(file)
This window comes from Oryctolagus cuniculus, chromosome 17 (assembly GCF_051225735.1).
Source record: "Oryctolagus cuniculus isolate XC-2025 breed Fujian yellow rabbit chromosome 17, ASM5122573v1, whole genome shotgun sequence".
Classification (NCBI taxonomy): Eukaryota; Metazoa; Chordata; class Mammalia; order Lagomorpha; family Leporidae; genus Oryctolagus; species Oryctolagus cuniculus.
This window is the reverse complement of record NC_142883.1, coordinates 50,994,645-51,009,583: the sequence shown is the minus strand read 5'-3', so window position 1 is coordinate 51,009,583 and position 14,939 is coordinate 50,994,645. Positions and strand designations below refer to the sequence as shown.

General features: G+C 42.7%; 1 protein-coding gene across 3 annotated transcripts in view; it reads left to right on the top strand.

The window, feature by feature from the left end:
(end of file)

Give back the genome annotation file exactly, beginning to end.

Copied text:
This window comes from Oryctolagus cuniculus, chromosome 17 (assembly GCF_051225735.1).
Source record: "Oryctolagus cuniculus isolate XC-2025 breed Fujian yellow rabbit chromosome 17, ASM5122573v1, whole genome shotgun sequence".
Classification (NCBI taxonomy): Eukaryota; Metazoa; Chordata; class Mammalia; order Lagomorpha; family Leporidae; genus Oryctolagus; species Oryctolagus cuniculus.
This window is the reverse complement of record NC_142883.1, coordinates 50,994,645-51,009,583: the sequence shown is the minus strand read 5'-3', so window position 1 is coordinate 51,009,583 and position 14,939 is coordinate 50,994,645. Positions and strand designations below refer to the sequence as shown.

General features: G+C 42.7%; 1 protein-coding gene across 3 annotated transcripts in view; it reads left to right on the top strand.

The window, feature by feature from the left end: